Here’s a news bulletin — it is becoming increasingly clear that we are living in a time when Republican politics are being shaped by a 75-year-old, 12-term Texas congressman with a son in the Senate. And incredibly, it is no longer out of the realm of possibility that this outcast of the GOP establishment may win the party’s presidential nomination.

If you have not been paying attention, it is time to look around and realize that we are living in the political age of Rep. Ron Paul.

A CNN/Opinion Research poll released late last week shows Paul faring the best against President Obama of any potential Republican candidate. He trails the president by only 7 points, 52-45 percent, in a head-to-head matchup. Former Arkansas Gov. Mike Huckabee trails by 8 points, with former Massachusetts Gov. Mitt Romney down 11 points to Obama.

In February, Paul won the presidential straw poll at the Conservative Action Conference for the second straight year.
Last Thursday, the day of the first GOP debate, one of Paul’s fabulously-labeled “money bombs” exploded with the announcement of $1 million in contributions for the Paul campaign.

The Tea Party, which drove the GOP to claim a majority of the House in the mid-term elections, grew largely out of the ashes of his 2008 presidential campaign, which emphasized limited government and a return to constitutional principles.

Since then, the Tea Party has bullied the Republican leadership in the House to force budget cuts at the risk of shutting down the government and collectively become the most persistent critic of the Obama presidency on financial regulatory reform and health care.

The roots of all of this are in the libertarian mind of Congressman Paul.

At last week’s debate, hosted by my primary employer, Fox News Channel, I was struck by the libertarian flair the iconoclast injected into the evening. First, his presence along with another libertarian Republican — former New Mexico Gov. Gary Johnson — allowed for Republicans nationwide to witness a debate in which strong arguments for immediate U.S. withdrawal from Iraq and Afghanistan came from the right. But that was just the start. There are instances where Paul’s views make the Republican establishment want to scream.

For example, I asked him about his stated concern that Israel will launch a unilateral military strike against Iran. He replied that Israel had become too dependent on U.S. military and foreign aid and that it should be responsible for its own security and sovereignty. In the past he has blasted the “neoconservatives” and their influence on U.S. foreign policy.

He has been adamantly opposed to the wars in Iraq and Afghanistan since the beginning and has called for an immediate pullout of all U.S. troops. He rails against the American “empire” and argues that U.S. spending on a global military presence should be cut.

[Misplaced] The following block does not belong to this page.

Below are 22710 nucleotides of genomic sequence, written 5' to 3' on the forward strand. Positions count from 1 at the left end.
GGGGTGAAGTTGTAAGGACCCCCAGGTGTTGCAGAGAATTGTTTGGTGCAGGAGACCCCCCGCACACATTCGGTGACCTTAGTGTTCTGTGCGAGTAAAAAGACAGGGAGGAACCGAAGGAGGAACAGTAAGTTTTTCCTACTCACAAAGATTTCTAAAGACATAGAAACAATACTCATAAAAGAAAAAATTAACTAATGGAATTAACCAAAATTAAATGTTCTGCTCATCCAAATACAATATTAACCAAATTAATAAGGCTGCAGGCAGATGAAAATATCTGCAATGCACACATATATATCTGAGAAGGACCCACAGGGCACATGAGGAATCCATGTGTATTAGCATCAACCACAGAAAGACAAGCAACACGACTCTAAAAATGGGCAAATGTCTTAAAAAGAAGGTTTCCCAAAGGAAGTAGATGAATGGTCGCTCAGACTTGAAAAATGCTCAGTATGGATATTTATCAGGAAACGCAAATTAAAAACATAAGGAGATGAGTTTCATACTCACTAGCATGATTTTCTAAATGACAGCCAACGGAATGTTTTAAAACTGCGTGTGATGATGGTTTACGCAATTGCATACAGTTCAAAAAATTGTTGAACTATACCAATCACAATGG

Paul’s thinking is also having an impact on conservative views about domestic policy.

Even when he called for legalization of marijuana, cocaine and heroin at the debate it did not elicit hooting but cheers from South Carolina’s famously right-wing Republicans.

Ron Paul’s son, Rand Paul, was elected as a senator from Kentucky in 2010 with 55 percent of the vote. Paul is a chip off the old block — espousing many of the same libertarian views as his father. Because of this, he has become one of the most distinctive newcomers in the United States Senate.

It was almost exactly four years ago when Ron Paul sparred with former New York City Mayor Rudy Giuliani in a 2008 Republican presidential primary debate. Paul said about the role of U.S. policy in bringing about the 9/11 attacks: “They attack us because we’ve been over there, we’ve been bombing Iraq for 10 years. We’ve been in the Middle East. I think Reagan was right. We don’t understand the irrationality of Middle Eastern politics.”

Giuliani shot back: “That’s an extraordinary statement of someone who lived through the attack of Sept. 11, that we invited the attack because we were attacking Iraq. I would ask the congressman to withdraw that comment and tell us that he didn’t really mean that.”

Who could have guessed that, four years later, Giuliani would be off the stage while the persistent Paul is growing, exhibiting more and more power in Republican politics, shaping the GOP debates and in the absence of any strong establishment candidate, looking like a strong contender for the party’s 2012 nomination?

Juan Williams is an author and political analyst for Fox News Channel. This column originally appeared on The Hill.com.